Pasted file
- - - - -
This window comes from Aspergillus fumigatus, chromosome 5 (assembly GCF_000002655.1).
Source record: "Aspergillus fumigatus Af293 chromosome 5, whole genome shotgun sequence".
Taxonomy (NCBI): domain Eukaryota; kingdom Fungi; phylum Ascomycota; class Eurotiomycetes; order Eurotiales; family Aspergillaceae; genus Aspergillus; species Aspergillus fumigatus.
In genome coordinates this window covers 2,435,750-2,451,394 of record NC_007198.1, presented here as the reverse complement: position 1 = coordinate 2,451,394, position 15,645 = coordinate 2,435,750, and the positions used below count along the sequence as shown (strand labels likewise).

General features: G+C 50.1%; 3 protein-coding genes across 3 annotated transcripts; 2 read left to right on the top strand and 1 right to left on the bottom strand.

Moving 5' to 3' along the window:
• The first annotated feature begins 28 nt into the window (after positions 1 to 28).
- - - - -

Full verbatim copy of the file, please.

This window comes from Aspergillus fumigatus, chromosome 5 (assembly GCF_000002655.1).
Source record: "Aspergillus fumigatus Af293 chromosome 5, whole genome shotgun sequence".
Taxonomy (NCBI): domain Eukaryota; kingdom Fungi; phylum Ascomycota; class Eurotiomycetes; order Eurotiales; family Aspergillaceae; genus Aspergillus; species Aspergillus fumigatus.
In genome coordinates this window covers 2,435,750-2,451,394 of record NC_007198.1, presented here as the reverse complement: position 1 = coordinate 2,451,394, position 15,645 = coordinate 2,435,750, and the positions used below count along the sequence as shown (strand labels likewise).

General features: G+C 50.1%; 3 protein-coding genes across 3 annotated transcripts; 2 read left to right on the top strand and 1 right to left on the bottom strand.

Moving 5' to 3' along the window:
• The first annotated feature begins 28 nt into the window (after positions 1 to 28).